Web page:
Astronaut photograph ISS011-E-7380
was acquired May 28, 2005, with a Kodak 760C digital camera with a 400 mm lens, and is provided by the ISS Crew Earth Observations experiment and the Image Science & Analysis Group, Johnson Space Center. The International Space Station Program supports the laboratory to help astronauts take pictures of Earth that will be of the greatest value to scientists and the public, and to make those images freely available on the Internet. Additional images taken by astronauts and cosmonauts can be viewed at the NASA/JSC Gateway to Astronaut Photography of Earth.
The Port of Rotterdam, also known as Europoort (Eurogate), has been an important trading center since approximately AD 1250. The history of the port reflects the evolution of the world’s economic base. Originally serving the North Sea herring fleets, it rapidly grew into a major mercantile port during the Dutch colonial period. The 19th century witnessed the Industrial Revolution, and steel and coal became major commodities passing through the port. Following the development of petroleum as a primary energy resource in the early 20th century, the port expanded westward to accommodate storage facilities and large oil tankers.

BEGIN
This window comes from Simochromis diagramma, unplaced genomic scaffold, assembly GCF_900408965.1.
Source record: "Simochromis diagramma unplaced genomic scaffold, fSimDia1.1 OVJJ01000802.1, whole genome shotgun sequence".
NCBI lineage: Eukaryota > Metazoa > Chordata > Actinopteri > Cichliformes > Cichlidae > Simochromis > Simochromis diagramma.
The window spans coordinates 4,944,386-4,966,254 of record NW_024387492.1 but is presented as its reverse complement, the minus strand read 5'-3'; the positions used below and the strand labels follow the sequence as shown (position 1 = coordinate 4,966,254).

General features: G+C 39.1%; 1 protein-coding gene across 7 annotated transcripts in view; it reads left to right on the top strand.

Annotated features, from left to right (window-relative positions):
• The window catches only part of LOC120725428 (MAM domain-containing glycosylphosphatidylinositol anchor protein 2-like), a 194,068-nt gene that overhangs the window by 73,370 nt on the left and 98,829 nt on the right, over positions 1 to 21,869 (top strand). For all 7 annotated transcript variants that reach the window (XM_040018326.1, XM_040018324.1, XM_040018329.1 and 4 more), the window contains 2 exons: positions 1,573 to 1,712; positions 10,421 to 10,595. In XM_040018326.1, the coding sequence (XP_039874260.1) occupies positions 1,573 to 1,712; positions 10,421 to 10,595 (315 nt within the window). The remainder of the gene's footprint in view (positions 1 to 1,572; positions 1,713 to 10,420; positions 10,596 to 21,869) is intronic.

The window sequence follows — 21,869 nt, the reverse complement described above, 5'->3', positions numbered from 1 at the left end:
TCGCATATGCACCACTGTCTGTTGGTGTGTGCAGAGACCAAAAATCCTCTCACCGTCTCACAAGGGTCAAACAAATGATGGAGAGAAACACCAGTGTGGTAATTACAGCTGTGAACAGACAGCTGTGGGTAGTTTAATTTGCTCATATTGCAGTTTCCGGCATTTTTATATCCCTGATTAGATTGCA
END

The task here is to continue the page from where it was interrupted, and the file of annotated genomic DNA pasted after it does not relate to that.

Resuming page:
This westward expansion continued beyond the coastline in the 1970s, when a portion of the sea was cordoned off and drained to create the facilities visible in this astronaut photograph. Large petroleum storage tank fields and docks for supertankers occupy the center of the image. In 2004, more than 350 million tons of cargo passed through the port.
The image illustrates the close proximity of the Europoort to the surrounding cities of Hoek van Holland, Oostvoorne, Brielle. Between Oostvoorne and Brielle, a mixture of fertile and fallow agricultural fields create a green and tan checkboard. The presence of the port and its seawalls interrupts southward-flowing coastal currents, leading to accumulation of sediment to the south (lower left of image). Numerous ship wakes are visible within the port complex itself and in the North Sea, in the upper part of the image.
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This image originally appeared on the Earth Observatory. Click here to view the full, original record.